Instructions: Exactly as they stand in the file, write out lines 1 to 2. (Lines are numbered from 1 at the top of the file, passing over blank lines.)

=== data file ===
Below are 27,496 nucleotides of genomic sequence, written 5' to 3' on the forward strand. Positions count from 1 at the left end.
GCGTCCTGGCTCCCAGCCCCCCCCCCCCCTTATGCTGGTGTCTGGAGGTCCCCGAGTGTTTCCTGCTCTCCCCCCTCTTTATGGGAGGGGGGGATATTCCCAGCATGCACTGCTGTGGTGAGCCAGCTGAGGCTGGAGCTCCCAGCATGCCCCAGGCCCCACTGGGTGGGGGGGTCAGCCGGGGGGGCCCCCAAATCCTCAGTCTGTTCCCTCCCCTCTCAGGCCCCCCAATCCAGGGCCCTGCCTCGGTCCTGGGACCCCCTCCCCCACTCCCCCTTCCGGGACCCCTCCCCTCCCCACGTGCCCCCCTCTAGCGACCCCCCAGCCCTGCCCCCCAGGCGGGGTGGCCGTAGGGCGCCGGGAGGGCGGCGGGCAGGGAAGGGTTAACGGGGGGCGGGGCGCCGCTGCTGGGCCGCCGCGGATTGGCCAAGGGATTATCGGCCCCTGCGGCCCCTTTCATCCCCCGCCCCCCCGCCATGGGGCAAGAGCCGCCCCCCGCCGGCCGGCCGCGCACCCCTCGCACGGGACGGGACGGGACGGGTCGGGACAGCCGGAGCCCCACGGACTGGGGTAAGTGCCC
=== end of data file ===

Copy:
Below are 27,496 nucleotides of genomic sequence, written 5' to 3' on the forward strand. Positions count from 1 at the left end.
GCGTCCTGGCTCCCAGCCCCCCCCCCCCCTTATGCTGGTGTCTGGAGGTCCCCGAGTGTTTCCTGCTCTCCCCCCTCTTTATGGGAGGGGGGGATATTCCCAGCATGCACTGCTGTGGTGAGCCAGCTGAGGCTGGAGCTCCCAGCATGCCCCAGGCCCCACTGGGTGGGGGGGTCAGCCGGGGGGGCCCCCAAATCCTCAGTCTGTTCCCTCCCCTCTCAGGCCCCCCAATCCAGGGCCCTGCCTCGGTCCTGGGACCCCCTCCCCCACTCCCCCTTCCGGGACCCCTCCCCTCCCCACGTGCCCCCCTCTAGCGACCCCCCAGCCCTGCCCCCCAGGCGGGGTGGCCGTAGGGCGCCGGGAGGGCGGCGGGCAGGGAAGGGTTAACGGGGGGCGGGGCGCCGCTGCTGGGCCGCCGCGGATTGGCCAAGGGATTATCGGCCCCTGCGGCCCCTTTCATCCCCCGCCCCCCCGCCATGGGGCAAGAGCCGCCCCCCGCCGGCCGGCCGCGCACCCCTCGCACGGGACGGGACGGGACGGGTCGGGACAGCCGGAGCCCCACGGACTGGGGTAAGTGCCC